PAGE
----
Layton's economic development specialist seeks higher-paying jobs for area

Aug 9 2012 - 7:11am

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Kent Andersen is the new community and economic development specialist for Layton City. 
(NICK SHORT/Standard-Examiner)
Andersen
Kent Andersen is the new community and economic development specialist for Layton City. 
(NICK SHORT/Standard-Examiner)
Andersen

LAYTON -- New economic development specialist Kent G. Andersen looks forward to building on what is already an "encompassing" economic base in Layton, by bringing in more high-quality, higher-paying jobs.

"It is amazing how many components there are to this job," said Andersen, 34, who since being hired July 2 has been meeting with the different organizations the city will continue to partner with to ensure its future economic success.

A visit to his office at Layton City Hall reveals four bare walls -- an indication of just how busy Andersen has been -- and items still packed in boxes.

Andersen replaces former Layton economic development specialist Ben Hart, who took a position with the state.

However, Andersen is not new to economics. For 14 months he served as Syracuse city planner, playing a vital role in that city's economic decisions.

Andersen believes a mix of manufacturing, office space and retail, along with the East Gate and Falcon Hill developments, and the continued support of Hill Air Force Base, will keep Layton economically viable.

In addition to growing the city's economic base, Andersen also has been given the duty of serving as the city's grant-writing specialist.

Writing federal grant applications is a skill he developed while working in the Mammoth Lakes/Bishop, Calif., area for a five-year period for a nonprofit affordable housing organization, Andersen said.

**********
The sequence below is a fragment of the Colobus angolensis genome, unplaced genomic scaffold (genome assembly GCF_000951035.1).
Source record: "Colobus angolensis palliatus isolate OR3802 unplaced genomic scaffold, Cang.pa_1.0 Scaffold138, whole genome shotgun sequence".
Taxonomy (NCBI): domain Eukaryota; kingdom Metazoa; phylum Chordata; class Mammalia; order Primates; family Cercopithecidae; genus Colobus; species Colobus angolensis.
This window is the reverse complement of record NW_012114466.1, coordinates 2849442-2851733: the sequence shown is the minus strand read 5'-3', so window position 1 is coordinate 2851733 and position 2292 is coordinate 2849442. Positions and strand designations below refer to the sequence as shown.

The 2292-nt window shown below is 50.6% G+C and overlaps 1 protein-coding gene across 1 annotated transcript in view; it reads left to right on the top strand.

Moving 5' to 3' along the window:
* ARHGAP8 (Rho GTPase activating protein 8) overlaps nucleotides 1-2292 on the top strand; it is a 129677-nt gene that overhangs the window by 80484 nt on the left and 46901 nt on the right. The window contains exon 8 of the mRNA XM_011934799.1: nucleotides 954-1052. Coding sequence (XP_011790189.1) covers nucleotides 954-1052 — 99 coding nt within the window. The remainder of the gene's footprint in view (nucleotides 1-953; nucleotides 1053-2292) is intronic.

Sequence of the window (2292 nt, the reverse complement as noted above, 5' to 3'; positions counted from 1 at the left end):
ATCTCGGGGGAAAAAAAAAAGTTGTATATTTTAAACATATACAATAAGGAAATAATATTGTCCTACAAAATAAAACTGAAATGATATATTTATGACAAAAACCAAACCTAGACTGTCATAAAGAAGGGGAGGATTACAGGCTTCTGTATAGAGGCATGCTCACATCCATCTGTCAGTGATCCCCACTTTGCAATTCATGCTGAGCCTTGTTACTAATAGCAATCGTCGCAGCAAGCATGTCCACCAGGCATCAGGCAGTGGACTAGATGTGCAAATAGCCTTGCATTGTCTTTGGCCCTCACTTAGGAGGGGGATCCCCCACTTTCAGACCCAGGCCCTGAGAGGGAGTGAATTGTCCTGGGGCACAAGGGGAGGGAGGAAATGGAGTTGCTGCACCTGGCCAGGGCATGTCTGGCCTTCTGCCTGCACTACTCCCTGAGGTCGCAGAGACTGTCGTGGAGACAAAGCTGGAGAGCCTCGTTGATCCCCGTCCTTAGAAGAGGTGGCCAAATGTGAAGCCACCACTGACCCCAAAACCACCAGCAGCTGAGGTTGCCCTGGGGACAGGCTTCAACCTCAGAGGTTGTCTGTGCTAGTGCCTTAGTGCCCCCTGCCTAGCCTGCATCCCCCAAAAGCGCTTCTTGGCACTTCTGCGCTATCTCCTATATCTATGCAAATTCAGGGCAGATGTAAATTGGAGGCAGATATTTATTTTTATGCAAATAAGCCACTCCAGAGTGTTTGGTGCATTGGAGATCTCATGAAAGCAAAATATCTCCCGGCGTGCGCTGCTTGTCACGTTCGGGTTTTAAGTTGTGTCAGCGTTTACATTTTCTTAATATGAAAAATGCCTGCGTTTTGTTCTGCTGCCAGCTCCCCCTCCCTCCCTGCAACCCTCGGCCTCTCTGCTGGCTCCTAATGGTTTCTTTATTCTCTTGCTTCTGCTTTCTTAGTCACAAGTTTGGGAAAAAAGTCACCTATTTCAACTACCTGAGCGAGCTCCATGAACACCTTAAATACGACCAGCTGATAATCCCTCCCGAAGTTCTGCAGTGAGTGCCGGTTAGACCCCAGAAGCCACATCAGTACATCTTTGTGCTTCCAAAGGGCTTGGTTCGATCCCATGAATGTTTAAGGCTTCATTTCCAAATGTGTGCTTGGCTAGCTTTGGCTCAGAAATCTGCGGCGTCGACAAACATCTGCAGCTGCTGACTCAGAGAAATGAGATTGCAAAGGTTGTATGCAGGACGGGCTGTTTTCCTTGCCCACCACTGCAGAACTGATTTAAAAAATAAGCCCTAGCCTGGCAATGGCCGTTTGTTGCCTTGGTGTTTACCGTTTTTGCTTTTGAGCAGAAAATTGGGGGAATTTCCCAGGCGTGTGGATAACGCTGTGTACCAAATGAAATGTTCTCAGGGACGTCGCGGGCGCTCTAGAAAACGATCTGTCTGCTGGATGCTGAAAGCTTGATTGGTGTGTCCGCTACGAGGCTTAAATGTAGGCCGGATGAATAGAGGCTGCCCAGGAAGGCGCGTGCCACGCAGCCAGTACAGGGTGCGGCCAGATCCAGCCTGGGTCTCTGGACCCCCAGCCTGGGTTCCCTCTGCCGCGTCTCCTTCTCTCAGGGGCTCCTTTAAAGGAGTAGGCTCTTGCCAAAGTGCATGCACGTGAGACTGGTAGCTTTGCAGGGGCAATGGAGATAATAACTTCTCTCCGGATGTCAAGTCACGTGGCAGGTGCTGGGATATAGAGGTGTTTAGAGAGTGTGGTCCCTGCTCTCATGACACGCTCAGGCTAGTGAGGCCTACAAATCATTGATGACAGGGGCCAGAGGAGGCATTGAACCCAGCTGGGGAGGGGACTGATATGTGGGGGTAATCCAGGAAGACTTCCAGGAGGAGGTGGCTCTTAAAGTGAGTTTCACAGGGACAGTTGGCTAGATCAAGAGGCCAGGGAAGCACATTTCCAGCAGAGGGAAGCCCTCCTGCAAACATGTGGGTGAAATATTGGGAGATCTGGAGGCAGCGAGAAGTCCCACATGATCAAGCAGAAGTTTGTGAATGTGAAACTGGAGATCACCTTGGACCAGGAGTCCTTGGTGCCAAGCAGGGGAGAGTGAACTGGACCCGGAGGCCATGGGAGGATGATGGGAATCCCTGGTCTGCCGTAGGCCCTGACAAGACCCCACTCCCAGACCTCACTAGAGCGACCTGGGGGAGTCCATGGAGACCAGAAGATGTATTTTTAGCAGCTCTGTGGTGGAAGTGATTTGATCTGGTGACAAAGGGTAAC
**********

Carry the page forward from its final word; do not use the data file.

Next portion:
He completed his bachelor's degree in environmental studies at Utah State University, and added a master's degree from Sacramento State in public policy and administration.

"The goal was always get back to Utah," said Andersen, a Harrisville native, who also attended Weber State University for a short period.

And now that he is back home, he said, his long-term goal is to establish a steady sales tax revenue stream for Layton by diversifying the city's retail businesses.

Some of those newer businesses include the restaurants Buffalo Wild Wings, opening in September, and Texas Roadhouse, currently under construction and scheduled to open in November, both next to Layton Hills mall.

The city also is looking at renovating the old historic train station at the FrontRunner Commuter Rail Station. The goal is to add a restaurant -- similar to Ogden's Union Grill -- and some retail space to the property, he said.

Andersen said he also intends to grow the city's personal property tax revenues by adding manufacturing to the East Gate development. He said those manufacturing companies will increase jobs numbers and personal property tax revenue.

In addition to growing those tax revenue streams, Andersen said, it is important that Layton continue its support of HAFB.

"That's for the whole Wasatch Front," he said, "not just Layton city."

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